We are familiar with universal precautions taken in hospitals: gloves, masks, gowns, and boots- all things used to stop by spread of germs. These precautions keep everyone safe- not just the patient. They are designed to keep ALL patients healthy as well as the doctors. However, what about universal precautions in the classroom and school building?
If we apply this same concept, we should be taking the same precautions to stop the spread of trauma in our building, but also taking steps to create an environment that is safe and secure for those who may have experienced a trauma.
What do I mean by spreading trauma? Have you ever had a kiddo that just can’t regulate? Perhaps they escalate to a state of yelling or throwing. Perhaps they become unsafe to others or self. Perhaps they become a distraction or perhaps the entire class has to leave the area.
When this happens, it’s reasonable that other kids will have a reaction (fear or worry) or even that it may trigger a memory or experience they have had. Watching your classmate struggle and how the adults around you handle these situations can help affirm for students school is a safe and secure place or that it is a scary, unpredictable place.
By taking universal precautions, we can help create an environment that is not just focused on the student that is dysregulated or experienced a trauma, but is focused on all students. So what are universal precautions?
Calm or peace corners provide a safe space inside the room designed to help students self regulate. You don’t need “stuff” in the space- in fact, having visuals of coping skills a student can do anywhere is even better because it helps them transfer this skill to other areas.
It is important that you don’t just set it and forget it. You need to teach students how to use the area, when to use it, how to access it, expectations, and the coping skills they can use.
Looking to set up a calm corner in your office or start them school wide? Check out my starter kit.
Class meetings are a responsive and restorative way to build class community. If we want our students to problem solve and care about each other, we need to foster empathy. I find class meetings are a powerful way to create a positive class culture.
Greet, Then Question
Before you start to question about why they were absent or why their homework isn’t done, talk to them! Welcome them to school and tell them how glad you are they are here. Talk to them and then ask about attendance, homework, etc.
Remember to be mindful of how you ask! Instead, of asking “why isn’t your homework done” try “I notice your homework isn’t done, what’s getting in the way?”
Instead of “how was your break?” try “what are you looking forward to this year/week?”
Neutral tone of voice
It’s not easy to be neutral, but the tone of voice is just as important as what you are saying.
The idea of teaching kids consent has been a powerful one for me the last few years. We had a student with a history of sexual abuse who loved to hug and get hugs. Everyone thought it was fine, until it wasn’t.
It is vital that we teach kids consent at an early age. They are the boss of their body, which means they can say no, even to hugs from family and friends. I often teach students if someone invades your personal space, put up a hand to signal a stop sign and saying, “please stop” or even “I feel uncomfortable, please back up.”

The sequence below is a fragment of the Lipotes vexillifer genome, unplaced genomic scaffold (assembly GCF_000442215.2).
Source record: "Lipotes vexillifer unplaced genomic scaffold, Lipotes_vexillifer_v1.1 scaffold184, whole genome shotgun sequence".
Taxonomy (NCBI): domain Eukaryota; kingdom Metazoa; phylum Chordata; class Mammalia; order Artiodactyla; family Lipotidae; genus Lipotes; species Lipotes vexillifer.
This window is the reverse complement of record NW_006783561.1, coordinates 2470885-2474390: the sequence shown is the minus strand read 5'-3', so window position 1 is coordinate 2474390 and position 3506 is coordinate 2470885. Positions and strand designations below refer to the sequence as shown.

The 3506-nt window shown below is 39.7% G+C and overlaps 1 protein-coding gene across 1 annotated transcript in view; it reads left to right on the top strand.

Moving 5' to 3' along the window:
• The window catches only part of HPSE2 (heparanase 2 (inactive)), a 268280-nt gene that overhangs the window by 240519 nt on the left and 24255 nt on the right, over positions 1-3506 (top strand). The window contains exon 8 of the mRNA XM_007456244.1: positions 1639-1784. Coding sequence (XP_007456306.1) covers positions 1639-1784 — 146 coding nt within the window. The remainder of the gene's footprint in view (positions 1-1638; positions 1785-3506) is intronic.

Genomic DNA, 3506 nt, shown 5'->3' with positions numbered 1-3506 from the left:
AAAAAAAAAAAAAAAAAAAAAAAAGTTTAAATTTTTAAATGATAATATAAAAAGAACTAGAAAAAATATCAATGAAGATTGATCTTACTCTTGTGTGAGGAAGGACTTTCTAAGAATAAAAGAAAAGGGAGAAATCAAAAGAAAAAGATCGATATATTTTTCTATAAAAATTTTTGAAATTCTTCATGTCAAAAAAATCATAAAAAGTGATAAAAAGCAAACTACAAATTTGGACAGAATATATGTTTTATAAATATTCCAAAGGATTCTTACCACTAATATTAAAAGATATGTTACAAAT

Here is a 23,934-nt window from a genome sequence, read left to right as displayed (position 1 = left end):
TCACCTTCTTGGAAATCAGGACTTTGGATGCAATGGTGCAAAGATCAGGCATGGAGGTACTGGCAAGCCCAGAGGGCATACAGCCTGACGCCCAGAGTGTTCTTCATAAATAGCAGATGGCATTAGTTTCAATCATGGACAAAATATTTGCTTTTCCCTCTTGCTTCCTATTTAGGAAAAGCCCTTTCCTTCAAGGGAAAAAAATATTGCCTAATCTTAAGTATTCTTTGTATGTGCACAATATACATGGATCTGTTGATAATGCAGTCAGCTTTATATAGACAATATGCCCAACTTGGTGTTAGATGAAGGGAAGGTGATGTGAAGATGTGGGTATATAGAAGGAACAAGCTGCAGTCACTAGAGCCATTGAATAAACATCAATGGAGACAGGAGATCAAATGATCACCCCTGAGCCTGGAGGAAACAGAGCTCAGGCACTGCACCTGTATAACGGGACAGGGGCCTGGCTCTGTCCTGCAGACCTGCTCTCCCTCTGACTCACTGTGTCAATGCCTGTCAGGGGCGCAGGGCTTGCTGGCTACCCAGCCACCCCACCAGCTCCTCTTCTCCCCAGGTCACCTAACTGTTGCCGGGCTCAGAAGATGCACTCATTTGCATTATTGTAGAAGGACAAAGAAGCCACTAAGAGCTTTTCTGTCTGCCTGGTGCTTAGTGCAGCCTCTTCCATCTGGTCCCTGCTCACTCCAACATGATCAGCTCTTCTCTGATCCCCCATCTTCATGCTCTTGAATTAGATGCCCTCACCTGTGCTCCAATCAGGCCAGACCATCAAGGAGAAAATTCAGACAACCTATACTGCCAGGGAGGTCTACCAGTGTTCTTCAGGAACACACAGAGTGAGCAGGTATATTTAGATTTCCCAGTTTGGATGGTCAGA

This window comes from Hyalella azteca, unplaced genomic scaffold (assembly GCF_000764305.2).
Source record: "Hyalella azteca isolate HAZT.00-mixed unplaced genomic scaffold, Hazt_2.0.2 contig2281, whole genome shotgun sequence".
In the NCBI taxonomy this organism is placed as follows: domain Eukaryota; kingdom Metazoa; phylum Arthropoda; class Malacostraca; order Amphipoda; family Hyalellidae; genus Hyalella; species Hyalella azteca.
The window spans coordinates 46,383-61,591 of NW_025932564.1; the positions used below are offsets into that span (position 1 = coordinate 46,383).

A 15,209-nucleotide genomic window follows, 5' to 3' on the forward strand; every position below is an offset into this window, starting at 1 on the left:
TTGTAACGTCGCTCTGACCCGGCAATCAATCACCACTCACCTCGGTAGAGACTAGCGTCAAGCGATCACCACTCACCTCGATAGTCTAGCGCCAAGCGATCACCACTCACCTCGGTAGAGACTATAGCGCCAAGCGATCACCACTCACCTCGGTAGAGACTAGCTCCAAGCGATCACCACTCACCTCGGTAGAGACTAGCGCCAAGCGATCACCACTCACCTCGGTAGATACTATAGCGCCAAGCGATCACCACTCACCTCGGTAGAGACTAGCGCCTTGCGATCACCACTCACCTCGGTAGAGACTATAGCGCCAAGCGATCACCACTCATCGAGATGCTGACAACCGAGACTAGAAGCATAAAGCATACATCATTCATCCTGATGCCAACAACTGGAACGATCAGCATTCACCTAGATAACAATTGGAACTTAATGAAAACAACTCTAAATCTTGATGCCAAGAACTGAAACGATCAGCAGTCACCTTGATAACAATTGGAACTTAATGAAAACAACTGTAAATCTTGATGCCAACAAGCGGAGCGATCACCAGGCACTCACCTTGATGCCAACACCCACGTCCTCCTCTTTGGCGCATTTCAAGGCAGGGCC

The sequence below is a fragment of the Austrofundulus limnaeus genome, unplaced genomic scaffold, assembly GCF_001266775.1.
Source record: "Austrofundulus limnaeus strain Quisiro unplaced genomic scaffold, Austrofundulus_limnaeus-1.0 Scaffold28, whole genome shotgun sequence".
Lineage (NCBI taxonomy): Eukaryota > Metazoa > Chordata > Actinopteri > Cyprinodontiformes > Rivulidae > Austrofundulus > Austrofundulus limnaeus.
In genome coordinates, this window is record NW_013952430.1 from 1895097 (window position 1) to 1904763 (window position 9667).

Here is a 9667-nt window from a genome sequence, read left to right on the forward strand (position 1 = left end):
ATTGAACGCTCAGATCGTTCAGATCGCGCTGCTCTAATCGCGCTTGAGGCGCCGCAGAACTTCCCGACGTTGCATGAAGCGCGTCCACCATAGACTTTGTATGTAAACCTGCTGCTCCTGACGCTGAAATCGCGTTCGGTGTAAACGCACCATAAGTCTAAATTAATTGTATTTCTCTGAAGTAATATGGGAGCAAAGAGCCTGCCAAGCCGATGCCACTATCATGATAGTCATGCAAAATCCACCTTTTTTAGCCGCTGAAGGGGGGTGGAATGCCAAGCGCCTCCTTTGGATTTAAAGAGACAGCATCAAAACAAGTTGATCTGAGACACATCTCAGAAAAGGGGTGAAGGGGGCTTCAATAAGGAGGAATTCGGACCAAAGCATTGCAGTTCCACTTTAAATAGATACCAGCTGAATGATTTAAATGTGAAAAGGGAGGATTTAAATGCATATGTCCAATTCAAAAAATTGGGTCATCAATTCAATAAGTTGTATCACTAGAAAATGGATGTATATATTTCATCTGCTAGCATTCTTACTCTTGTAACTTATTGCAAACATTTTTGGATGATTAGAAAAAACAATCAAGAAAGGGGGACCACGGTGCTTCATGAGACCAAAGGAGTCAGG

This also means we need to model consent, for example asking if a hug would help instead of just hugging. Sure, that student may have liked hugs, but we are teaching them boundaries, appropriate adult relationships, and life-long safety skills.
Greeting our students and using their name is a foundational block in building relationships. It is also important that we teach our students to greet each other by name. It’s a perfect skill to practice in your class meeting. Looking for a greetings resources, check out my beginning of the year pack?
What does this mean? The amygdala stores the visual images of trauma as sensory fragments, which means the trauma memory is not stored like a story, rather by how our five senses were experiencing the trauma at the time it was occurring. The memories are stored through fragments of visual images, smells, sounds, tastes, or touch.
Being mindful of how we engage our students senses is key here. How loud are we? How fast are we moving towards them? Are we on eye level or standing above them? Is the story one they can relate to and thus may be triggering?
Being sensitive to senses isn’t just for allergies or kids on the spectrum. Smells, sights, and sounds also trigger our amygdala and send us into fight, flight, freeze or fawn.
Studies have shown that children’s cognitive abilities was reduced in high-loaded visual environments. A study in 2020 showed that the rate of off task behavior was higher in the decorated classroom (38.6% time spent off-task) than in the sparse classroom (28.4% time spent off task).
So I encourage you and your teachers- take the stuff off the walls and purge, purge, purge.
It’s really true- you can’t take care of others unless you take care of yourself first. Flight attendants have been telling us for years, “Put on your oxygen mask before helping others.” It’s time to listen to this wise wisdom.
For some of our students, choice means they feel a sense of control they have never felt before. While for others, it means giving them opportunities to practice decision making and responsibility. Giving kids small choices is a simple tool that encourages them to be thoughtful thinkers.
Here are some simply choice ideas:
- Would you like to use pen or pencil?
- Would you like to sit in the front seat or back seat?
- Would you like to write or draw first?
- After you are finished, would you like to read or color?
- Would you like to start here or there?
- Would you like apple or orange juice?
- Would you like to start with #1 or #3?